2015 Myanmar/Burma Update: military and international observers will be key to ensuring elections run smoothly.
Myanmar’s upcoming election serves to highlight the role of the parliament in conflict resolution, the role of the election in ongoing conflict, and the relationship between law and conflict.
That was the view of specialist panel on electoral politics at the 2015 Myanmar/Burma Update.
Professor Chaw Chaw Sein, Head of the Department of International Relations, University of Yangon, commenced the panel, alluding to the questions on everyone’s mind.
“Whether the election will be free and fair and the post-election transfer of power will be peaceful are the key questions,” she said.
According to Chaw Chaw Sein there are three key players in Myanmar’s critical election: the Union Election Commission, the military, and international observers. Though the UEC had many weaknesses in 2010’s by-elections, Chaw Chaw Sein pointed out that it is now doing its best in working towards a free and fair election. This is demonstrated by the commission’s collaboration with local civil society organisations to draft a code of conduct and educate voters, as well as its willingness to receive international observers.
Chaw Chaw Sein emphasised that the UEC is dealing with numerous issues, such as monitoring the behaviours of political parties, including the Union and Solidarity Development Party and National League for Democracy. Voting rights for the marginalised are another major issue “as people living in slums are unable to register”.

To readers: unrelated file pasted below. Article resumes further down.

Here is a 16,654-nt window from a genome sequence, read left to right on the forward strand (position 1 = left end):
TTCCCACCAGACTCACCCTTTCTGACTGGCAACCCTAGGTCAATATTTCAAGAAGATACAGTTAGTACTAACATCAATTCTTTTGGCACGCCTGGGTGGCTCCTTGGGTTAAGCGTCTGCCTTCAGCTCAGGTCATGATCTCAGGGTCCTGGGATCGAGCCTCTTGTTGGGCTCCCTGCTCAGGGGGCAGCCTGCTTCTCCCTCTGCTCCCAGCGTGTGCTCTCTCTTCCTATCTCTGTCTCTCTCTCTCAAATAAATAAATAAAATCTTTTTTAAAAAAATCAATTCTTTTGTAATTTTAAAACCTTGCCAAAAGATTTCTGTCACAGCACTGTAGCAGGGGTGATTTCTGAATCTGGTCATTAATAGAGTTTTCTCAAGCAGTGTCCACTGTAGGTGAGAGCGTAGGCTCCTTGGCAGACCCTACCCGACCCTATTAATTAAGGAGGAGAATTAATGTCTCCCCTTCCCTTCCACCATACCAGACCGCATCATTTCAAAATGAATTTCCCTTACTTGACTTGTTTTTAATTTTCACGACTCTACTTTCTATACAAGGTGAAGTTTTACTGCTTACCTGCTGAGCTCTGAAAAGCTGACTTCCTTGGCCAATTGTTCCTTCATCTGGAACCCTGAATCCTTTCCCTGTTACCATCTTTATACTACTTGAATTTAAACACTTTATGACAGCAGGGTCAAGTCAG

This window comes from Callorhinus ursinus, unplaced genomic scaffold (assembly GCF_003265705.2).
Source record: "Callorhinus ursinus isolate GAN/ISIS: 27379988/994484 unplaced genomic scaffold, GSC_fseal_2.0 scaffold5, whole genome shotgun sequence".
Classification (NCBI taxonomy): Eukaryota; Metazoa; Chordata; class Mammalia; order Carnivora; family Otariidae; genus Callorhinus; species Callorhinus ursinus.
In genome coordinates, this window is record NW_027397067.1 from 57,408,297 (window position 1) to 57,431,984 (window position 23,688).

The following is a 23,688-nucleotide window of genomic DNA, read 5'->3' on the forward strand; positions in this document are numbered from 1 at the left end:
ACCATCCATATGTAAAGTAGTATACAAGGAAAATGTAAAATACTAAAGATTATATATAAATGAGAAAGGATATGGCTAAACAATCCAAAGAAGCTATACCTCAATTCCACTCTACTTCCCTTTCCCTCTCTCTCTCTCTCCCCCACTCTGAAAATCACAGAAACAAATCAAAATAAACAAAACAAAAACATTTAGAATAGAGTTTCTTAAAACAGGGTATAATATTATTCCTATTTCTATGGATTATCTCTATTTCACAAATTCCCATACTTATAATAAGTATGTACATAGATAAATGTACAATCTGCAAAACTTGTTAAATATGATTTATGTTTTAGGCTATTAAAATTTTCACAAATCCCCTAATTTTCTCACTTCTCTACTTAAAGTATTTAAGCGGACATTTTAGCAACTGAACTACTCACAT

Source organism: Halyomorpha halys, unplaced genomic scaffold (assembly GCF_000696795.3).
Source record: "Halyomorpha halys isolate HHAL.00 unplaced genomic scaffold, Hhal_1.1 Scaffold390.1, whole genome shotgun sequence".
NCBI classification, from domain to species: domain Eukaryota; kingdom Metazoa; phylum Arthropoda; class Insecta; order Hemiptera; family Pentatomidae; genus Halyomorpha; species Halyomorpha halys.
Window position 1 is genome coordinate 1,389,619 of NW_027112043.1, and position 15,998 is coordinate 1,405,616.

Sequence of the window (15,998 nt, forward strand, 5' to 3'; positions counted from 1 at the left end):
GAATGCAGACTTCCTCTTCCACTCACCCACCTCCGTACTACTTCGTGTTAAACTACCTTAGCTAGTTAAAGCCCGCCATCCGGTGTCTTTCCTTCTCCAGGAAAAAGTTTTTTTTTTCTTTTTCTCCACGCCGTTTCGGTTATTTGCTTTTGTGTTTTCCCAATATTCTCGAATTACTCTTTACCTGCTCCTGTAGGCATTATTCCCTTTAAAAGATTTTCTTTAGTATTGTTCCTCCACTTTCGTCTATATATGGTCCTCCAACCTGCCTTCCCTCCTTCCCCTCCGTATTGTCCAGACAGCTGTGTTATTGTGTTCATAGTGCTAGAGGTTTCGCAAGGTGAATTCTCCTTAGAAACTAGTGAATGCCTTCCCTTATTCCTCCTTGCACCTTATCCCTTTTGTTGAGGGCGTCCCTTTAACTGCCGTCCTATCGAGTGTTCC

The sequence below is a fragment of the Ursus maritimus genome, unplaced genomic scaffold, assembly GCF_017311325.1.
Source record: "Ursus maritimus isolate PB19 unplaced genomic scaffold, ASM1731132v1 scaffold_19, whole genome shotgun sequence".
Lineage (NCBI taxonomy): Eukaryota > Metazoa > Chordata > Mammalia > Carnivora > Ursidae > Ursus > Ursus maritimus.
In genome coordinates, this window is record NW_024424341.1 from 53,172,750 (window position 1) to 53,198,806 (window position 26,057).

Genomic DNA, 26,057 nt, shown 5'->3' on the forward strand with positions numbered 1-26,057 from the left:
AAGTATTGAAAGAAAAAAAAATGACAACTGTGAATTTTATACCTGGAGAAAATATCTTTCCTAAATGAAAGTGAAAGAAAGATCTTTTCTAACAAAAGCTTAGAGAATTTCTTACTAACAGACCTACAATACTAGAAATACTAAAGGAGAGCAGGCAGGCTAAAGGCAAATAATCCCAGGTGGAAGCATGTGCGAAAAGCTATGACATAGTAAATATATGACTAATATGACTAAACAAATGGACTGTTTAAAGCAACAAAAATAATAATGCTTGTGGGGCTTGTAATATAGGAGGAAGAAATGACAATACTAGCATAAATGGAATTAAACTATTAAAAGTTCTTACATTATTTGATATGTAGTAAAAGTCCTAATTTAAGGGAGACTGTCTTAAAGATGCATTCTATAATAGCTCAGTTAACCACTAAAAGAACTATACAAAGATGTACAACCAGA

Chaw Chaw Sein also highlighted the role of the military in the election, pointing out that it was still a cause for concern. “The military is highly concerned by the security and stability of the country and acts as the guardian of the State,” while there is a huge gap in trust between the military and the citizens.
She also outlined possible scenarios for the post election period, with a transfer of power most likely. She emphasised the importance of international observers which will monitor elections for the first time in the country, even if 70 per cent of the people live in rural areas and are not aware of international observers. “This election will be a real test for a free and fair elections in Myanmar,” concluded Chaw Chaw Sein.
Chit Win, PhD candidate at ANU, discussed the parliament’s role in conflict resolution and political transition, something which is “often overlooked”.
In the case of Myanmar, “from expectations to be a rubber-stamp institution, the parliament has developed characteristics of a strong legislature,” said Chit Win. For example, the parliament developed its oversight authority in the peace process by consulting with constituencies.
Chit Win explained why the institution is unique: the President can’t veto any laws passed by the parliament and each speaker has a level of influence on the parliament as he can adjourn a session and choose the voting method.